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Rape Victims Marry Violators: Is this Welfare?
|by Eliza Parija|
While the country is debating on the quantum of punishment for rapists in India, the eastern state of Orissa is witnessing marriages between rape survivors and their rapists.
These marriages are not only facilitated by jail authorities - where the alleged rapists are lodged - and the NGOs supporting the victims, but are also propagated as an exemplary gesture, a kind of atonement for the crime committed. As a result, many accused have actually used this route as a ploy to either escape punishment completely or get away with a lesser sentence.
In Baripada town, 150 kilometers from Bhubaneswar, a rape accused, who was an under trial prisoner, married the woman he had attacked in the presence of senior politicians, police and government officials. After nearly two months, the accused was released by an order passed by Chief Judicial Magistrate of the Court allowing him to go back to his village and lead a life with his 'wife.'
In another incident in Bhubaneswar the alleged rapist, a government official, was persuaded to marry his victim by an NGO supporting the victim. A special wedding function was organized by the NGO in the prison, to which the media was also invited.
A prison official in the western district of Jharsuguda termed such a marriage held in his jail as part of a policy of "reform and rehabilitation". The marriage between the accused and his victim was arranged in the Jharsuguda sub-jail. The alleged rapist's advocate approached the victim with a marriage proposal and with help from legal counselors. The two agreed to marry. "What I did was wrong," a lawyer quoted the accused as saying after the wedding. "Now I am happy to get a chance to make amends." The victim was also quoted as saying that she was ready to forgive her tormentor. "At the time of rape I hated him. I wanted to tear him to pieces. But I have a different feeling now. I have forgiven him because he has chosen me as his wife," she is believed to have said. Following the marriage, a bail petition has been moved to free the accused.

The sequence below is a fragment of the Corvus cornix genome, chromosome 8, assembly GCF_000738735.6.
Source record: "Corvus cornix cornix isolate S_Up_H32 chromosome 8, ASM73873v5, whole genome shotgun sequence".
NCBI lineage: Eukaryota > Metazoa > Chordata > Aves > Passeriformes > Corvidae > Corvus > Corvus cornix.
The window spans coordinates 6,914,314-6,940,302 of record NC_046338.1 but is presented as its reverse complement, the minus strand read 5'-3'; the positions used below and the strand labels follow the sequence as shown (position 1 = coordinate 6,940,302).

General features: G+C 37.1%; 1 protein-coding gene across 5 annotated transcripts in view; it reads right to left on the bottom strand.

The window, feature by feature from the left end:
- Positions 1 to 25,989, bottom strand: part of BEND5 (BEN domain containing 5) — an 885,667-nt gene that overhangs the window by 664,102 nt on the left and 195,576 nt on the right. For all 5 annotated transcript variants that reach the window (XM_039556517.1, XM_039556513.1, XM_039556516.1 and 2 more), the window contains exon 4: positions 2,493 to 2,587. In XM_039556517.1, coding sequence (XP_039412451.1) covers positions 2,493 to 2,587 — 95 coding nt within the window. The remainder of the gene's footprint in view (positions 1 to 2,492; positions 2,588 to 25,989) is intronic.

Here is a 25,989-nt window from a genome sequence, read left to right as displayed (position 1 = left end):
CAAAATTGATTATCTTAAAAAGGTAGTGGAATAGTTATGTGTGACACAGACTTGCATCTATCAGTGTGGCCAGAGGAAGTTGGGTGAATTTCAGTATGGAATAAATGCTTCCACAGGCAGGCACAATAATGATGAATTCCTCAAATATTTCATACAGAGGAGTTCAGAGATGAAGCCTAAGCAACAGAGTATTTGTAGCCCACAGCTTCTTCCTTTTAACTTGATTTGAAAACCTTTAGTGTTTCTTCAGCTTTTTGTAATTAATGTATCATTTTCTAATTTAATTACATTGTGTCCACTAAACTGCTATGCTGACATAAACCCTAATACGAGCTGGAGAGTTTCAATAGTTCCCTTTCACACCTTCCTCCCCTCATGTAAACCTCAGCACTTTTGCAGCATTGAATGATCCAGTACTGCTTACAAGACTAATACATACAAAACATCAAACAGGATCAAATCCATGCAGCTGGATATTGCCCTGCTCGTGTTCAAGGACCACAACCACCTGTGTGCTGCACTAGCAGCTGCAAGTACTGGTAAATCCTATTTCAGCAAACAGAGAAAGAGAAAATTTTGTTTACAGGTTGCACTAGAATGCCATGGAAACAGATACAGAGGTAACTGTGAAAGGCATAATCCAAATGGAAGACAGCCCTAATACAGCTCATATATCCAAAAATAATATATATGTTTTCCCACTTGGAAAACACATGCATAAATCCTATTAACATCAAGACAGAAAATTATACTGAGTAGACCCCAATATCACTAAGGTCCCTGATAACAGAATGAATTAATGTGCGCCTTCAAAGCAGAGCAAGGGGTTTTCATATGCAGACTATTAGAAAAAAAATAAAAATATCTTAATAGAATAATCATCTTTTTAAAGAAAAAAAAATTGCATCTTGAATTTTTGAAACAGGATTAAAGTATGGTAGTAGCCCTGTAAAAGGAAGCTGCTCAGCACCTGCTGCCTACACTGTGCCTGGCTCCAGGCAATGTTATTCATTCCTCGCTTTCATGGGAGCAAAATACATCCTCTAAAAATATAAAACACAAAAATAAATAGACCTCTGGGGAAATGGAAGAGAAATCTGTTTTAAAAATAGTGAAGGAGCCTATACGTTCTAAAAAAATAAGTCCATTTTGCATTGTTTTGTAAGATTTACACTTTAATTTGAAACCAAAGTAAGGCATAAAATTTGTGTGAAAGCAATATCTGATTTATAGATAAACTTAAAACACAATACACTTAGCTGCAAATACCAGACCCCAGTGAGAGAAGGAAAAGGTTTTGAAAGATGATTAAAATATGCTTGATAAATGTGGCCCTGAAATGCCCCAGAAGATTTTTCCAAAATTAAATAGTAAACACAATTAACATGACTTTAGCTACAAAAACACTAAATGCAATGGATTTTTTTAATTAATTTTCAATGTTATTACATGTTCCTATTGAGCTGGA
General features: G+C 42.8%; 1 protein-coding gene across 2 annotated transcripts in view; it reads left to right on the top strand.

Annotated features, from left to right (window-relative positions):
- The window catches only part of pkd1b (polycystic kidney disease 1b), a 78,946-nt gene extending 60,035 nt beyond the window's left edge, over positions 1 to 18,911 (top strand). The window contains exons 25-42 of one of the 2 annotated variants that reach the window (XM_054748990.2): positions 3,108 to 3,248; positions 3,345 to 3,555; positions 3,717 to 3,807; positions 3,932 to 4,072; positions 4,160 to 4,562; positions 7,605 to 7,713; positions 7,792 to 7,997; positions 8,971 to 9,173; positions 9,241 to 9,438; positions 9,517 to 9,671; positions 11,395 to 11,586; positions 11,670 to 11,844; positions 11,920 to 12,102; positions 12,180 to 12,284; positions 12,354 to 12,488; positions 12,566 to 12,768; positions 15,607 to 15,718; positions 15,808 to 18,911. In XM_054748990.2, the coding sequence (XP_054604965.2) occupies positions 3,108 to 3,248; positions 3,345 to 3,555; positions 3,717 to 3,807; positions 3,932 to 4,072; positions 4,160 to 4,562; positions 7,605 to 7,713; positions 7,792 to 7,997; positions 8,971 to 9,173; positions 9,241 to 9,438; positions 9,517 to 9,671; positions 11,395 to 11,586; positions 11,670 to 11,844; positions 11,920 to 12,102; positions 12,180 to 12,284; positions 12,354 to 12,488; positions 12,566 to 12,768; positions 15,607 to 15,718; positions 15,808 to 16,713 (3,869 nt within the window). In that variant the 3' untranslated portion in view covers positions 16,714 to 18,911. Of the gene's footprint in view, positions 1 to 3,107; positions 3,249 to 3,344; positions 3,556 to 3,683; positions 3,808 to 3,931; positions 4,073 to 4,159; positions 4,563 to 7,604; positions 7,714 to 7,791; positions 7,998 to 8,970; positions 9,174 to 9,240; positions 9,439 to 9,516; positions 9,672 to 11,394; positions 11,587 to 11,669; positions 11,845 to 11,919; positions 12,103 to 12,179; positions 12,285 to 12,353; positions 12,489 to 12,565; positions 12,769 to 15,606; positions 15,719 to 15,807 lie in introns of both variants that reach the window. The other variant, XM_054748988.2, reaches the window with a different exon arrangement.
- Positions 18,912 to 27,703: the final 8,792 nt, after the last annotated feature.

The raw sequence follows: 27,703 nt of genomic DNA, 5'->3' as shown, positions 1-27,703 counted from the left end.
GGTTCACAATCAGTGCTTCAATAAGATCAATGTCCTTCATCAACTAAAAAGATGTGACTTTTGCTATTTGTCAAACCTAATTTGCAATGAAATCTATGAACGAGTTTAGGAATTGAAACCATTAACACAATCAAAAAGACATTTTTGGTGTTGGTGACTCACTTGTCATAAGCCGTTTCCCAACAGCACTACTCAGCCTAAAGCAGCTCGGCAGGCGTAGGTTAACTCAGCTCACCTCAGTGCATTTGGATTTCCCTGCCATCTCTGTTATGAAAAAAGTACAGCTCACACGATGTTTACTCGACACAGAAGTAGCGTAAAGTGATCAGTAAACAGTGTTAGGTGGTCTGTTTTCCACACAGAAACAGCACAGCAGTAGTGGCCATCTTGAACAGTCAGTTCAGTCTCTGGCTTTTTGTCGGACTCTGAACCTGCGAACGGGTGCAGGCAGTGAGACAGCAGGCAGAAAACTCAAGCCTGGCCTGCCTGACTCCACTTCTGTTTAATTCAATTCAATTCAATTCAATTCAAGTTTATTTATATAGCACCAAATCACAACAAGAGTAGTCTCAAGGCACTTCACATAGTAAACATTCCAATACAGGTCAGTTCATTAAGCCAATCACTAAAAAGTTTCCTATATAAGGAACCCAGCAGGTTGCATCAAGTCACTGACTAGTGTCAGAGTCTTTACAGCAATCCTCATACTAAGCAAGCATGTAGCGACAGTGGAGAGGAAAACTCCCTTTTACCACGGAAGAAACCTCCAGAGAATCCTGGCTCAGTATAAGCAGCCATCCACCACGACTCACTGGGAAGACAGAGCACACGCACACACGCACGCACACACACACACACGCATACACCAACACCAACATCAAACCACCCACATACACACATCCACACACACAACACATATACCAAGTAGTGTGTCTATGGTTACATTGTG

In another incident, an alleged rapist was granted interim bail by a local court to facilitate his marriage with the victim in Sundergarh district. The accused and his friend had allegedly gang raped the girl while she was returning to her village after attending a tribal festival. The court, after receiving consent from the girl and the accused, granted bail to the accused for the couple to get married.
The growing practice of such unions has evoked mixed reactions. While some justify such marriages on the basis of "rehabilitating the victim", others are strongly critical of it and label it as "nothing short of another offence."
"Do the people who advocate such marriages ever follow-up to see if the woman is happy in her marriage? The possibility of further violence and desertion in a marriage based on the foundations of a violent act is always there," says Bisakha Bhanja of the National Alliance for Women (NAWO), Orissa. She maintains that a marriage proposal by a rapist or a deserter is usually done to win a reprieve.